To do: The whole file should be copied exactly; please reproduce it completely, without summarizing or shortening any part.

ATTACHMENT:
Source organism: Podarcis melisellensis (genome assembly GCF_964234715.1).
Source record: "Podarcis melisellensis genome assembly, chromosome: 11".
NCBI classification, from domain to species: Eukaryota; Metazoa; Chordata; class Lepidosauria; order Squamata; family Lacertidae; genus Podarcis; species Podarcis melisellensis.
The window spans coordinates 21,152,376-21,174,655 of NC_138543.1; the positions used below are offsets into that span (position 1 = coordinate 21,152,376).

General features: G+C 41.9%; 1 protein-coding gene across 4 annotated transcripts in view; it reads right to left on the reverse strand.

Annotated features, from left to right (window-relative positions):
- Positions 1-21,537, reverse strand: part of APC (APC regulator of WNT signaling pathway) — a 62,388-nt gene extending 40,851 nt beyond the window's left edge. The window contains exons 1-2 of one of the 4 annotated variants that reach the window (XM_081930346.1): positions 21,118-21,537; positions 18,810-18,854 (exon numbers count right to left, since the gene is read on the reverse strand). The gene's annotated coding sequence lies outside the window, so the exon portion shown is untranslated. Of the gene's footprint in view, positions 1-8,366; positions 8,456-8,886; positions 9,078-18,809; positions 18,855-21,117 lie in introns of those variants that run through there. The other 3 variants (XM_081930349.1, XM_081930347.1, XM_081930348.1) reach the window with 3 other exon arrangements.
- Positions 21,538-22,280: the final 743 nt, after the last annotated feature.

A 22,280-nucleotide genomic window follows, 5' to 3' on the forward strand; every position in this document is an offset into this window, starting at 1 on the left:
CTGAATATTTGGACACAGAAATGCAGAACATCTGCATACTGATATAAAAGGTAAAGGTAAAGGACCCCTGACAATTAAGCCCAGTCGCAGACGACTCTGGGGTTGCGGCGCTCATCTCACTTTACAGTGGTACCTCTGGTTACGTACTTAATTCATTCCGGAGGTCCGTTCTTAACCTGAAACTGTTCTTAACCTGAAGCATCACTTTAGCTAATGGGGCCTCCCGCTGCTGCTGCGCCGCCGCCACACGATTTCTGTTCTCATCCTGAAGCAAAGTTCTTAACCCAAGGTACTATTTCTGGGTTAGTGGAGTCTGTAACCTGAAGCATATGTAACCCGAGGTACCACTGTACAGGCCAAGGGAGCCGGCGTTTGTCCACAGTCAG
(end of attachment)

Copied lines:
Source organism: Podarcis melisellensis (genome assembly GCF_964234715.1).
Source record: "Podarcis melisellensis genome assembly, chromosome: 11".
NCBI classification, from domain to species: Eukaryota; Metazoa; Chordata; class Lepidosauria; order Squamata; family Lacertidae; genus Podarcis; species Podarcis melisellensis.
The window spans coordinates 21,152,376-21,174,655 of NC_138543.1; the positions used below are offsets into that span (position 1 = coordinate 21,152,376).

General features: G+C 41.9%; 1 protein-coding gene across 4 annotated transcripts in view; it reads right to left on the reverse strand.

Annotated features, from left to right (window-relative positions):
- Positions 1-21,537, reverse strand: part of APC (APC regulator of WNT signaling pathway) — a 62,388-nt gene extending 40,851 nt beyond the window's left edge. The window contains exons 1-2 of one of the 4 annotated variants that reach the window (XM_081930346.1): positions 21,118-21,537; positions 18,810-18,854 (exon numbers count right to left, since the gene is read on the reverse strand). The gene's annotated coding sequence lies outside the window, so the exon portion shown is untranslated. Of the gene's footprint in view, positions 1-8,366; positions 8,456-8,886; positions 9,078-18,809; positions 18,855-21,117 lie in introns of those variants that run through there. The other 3 variants (XM_081930349.1, XM_081930347.1, XM_081930348.1) reach the window with 3 other exon arrangements.
- Positions 21,538-22,280: the final 743 nt, after the last annotated feature.

A 22,280-nucleotide genomic window follows, 5' to 3' on the forward strand; every position in this document is an offset into this window, starting at 1 on the left:
CTGAATATTTGGACACAGAAATGCAGAACATCTGCATACTGATATAAAAGGTAAAGGTAAAGGACCCCTGACAATTAAGCCCAGTCGCAGACGACTCTGGGGTTGCGGCGCTCATCTCACTTTACAGTGGTACCTCTGGTTACGTACTTAATTCATTCCGGAGGTCCGTTCTTAACCTGAAACTGTTCTTAACCTGAAGCATCACTTTAGCTAATGGGGCCTCCCGCTGCTGCTGCGCCGCCGCCACACGATTTCTGTTCTCATCCTGAAGCAAAGTTCTTAACCCAAGGTACTATTTCTGGGTTAGTGGAGTCTGTAACCTGAAGCATATGTAACCCGAGGTACCACTGTACAGGCCAAGGGAGCCGGCGTTTGTCCACAGTCAG